Joseph von Fraunhofer Prize 2017

Holographic measurement technology at production speed

With the development of their holographic measurement technology Markus Fratz, Alexander Bertz and Tobias Beckmann (from the left) made it possible to fully inspect all parts in the production cycle in a matter of seconds.
© Photo Piotr Banczerowski / Fraunhofer

With the development of their holographic measurement technology Markus Fratz, Alexander Bertz and Tobias Beckmann (from the left) made it possible to fully inspect all parts in the production cycle in a matter of seconds.

Fault tolerance in automobile production is increasingly diminishing. Until recently, this presented suppliers with a problem: There were no sufficient methods for detecting micro defects during production. Visual inspection was the solution of choice, but this is not suitable for in-line measurements in the production process. By developing digital holography to become suitable for production, researchers at the Fraunhofer Institute for Physical Measurement Techniques IPM in Freiburg, Germany have resolved this dilemma. Digital holography makes it possible to fully inspect all parts – in a matter of seconds.

Three researchers from the Fraunhofer IPM – Dr. Markus Fratz, Dr. Alexander Bertz and Dr. Tobias Beckmann – have now brought the process of digital holography out of the laboratory and into the production hall. "We have been able to eliminate all the disadvantages and have therefore, for the first time, developed a system that allows one hundred percent inspection in production," says Beckmann, who heads the project together with Fratz. "Our system can measure centimeter-sized rough objects in fractions of a second with micrometer accuracy, thereby compensating for disturbances, such as vibrations." This allows for in-line measurements during the production process for the first time. Instead of taking samples, as before, each individual part can therefore be checked for dimensional accuracy and, at the same time, for the smallest defects. The challenge the three researchers faced was anything but easy to solve. "The search for defects is like trying to measure the shape of a 25-meter-high football stadium from a height of 300 meters so accurately that you can find the footprint of a baby in the grass – and in fractions of a second, even if the stadium is shaken by a light earthquake," Fratz explains.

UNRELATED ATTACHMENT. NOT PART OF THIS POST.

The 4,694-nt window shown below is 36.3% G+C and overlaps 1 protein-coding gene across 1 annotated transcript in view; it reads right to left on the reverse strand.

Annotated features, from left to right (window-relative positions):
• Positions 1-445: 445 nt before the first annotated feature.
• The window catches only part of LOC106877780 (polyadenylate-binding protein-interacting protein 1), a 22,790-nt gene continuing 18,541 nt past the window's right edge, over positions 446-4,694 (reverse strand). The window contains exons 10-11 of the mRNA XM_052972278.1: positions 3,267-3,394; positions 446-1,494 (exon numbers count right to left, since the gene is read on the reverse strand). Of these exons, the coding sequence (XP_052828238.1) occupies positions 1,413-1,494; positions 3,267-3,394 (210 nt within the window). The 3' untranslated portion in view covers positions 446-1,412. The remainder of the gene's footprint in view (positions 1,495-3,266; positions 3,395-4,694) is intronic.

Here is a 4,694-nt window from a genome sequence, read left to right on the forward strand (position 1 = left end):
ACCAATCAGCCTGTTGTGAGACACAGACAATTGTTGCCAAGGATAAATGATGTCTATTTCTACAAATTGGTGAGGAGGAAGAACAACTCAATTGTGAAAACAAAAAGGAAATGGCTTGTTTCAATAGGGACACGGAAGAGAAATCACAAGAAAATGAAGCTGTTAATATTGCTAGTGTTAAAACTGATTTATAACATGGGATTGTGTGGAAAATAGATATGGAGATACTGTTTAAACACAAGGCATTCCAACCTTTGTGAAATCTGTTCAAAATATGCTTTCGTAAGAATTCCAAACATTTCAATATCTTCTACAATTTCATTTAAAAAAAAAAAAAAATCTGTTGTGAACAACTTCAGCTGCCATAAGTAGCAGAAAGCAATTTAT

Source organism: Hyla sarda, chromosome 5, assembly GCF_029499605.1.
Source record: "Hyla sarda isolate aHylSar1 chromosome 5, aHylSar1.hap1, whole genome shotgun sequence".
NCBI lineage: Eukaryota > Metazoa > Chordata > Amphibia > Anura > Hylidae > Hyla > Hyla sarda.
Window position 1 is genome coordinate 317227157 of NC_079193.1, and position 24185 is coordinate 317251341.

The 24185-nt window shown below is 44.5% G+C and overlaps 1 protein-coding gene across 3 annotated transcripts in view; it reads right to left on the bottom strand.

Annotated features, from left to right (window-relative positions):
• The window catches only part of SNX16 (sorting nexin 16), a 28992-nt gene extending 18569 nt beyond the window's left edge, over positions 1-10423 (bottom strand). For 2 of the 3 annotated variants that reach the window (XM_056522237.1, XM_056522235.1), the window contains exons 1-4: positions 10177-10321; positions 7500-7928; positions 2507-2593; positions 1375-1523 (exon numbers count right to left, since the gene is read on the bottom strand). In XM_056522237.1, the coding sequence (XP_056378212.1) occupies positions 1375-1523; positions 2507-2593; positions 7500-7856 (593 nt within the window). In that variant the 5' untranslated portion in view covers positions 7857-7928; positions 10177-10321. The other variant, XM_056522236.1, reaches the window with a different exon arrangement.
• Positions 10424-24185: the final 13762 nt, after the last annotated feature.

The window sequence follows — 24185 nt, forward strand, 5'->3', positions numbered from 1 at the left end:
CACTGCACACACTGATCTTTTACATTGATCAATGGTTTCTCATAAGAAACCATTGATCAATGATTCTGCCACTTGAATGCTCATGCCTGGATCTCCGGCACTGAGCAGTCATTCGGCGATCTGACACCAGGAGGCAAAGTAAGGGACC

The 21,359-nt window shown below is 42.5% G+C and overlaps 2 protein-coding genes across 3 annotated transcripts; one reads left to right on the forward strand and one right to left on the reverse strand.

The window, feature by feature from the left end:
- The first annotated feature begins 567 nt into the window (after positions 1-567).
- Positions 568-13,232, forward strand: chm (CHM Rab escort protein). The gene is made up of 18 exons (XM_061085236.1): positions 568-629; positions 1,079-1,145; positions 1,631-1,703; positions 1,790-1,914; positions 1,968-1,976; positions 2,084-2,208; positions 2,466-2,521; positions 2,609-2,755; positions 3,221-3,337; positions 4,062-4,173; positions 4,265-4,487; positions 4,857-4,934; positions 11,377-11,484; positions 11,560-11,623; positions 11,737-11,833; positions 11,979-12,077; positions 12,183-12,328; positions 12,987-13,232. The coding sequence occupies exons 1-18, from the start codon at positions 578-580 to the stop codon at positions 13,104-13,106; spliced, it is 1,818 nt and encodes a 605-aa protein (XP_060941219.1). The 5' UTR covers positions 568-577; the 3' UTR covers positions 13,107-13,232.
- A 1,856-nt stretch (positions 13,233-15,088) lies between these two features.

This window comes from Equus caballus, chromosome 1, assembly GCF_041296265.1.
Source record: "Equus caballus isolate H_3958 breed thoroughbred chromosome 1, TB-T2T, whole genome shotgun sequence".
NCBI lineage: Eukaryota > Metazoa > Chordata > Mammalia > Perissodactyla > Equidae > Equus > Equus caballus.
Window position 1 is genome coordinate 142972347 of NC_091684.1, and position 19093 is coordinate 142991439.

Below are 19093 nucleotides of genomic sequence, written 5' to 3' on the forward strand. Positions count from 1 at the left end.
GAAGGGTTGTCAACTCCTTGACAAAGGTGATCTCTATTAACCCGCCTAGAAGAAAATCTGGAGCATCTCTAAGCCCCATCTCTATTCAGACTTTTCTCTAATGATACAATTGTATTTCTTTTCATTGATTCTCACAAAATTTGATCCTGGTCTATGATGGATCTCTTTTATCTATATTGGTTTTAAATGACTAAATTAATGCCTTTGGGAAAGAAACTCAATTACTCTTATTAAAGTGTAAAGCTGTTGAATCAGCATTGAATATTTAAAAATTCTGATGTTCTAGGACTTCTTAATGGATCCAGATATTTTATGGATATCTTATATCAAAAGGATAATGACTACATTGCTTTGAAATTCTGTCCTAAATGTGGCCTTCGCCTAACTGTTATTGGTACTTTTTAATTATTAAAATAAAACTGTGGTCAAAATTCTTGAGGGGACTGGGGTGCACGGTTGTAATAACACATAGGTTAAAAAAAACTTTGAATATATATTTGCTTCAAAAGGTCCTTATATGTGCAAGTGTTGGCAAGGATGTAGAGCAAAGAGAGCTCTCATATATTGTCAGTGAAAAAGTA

Joseph von Fraunhofer Prize 2017

This prize has been awarded by the Fraunhofer-Gesellschaft every year since 1978, in recognition of outstanding scientific work by members of its staff leading to the solution of application-oriented problems. This year, four prizes will be awarded – each valued at 50,000 €.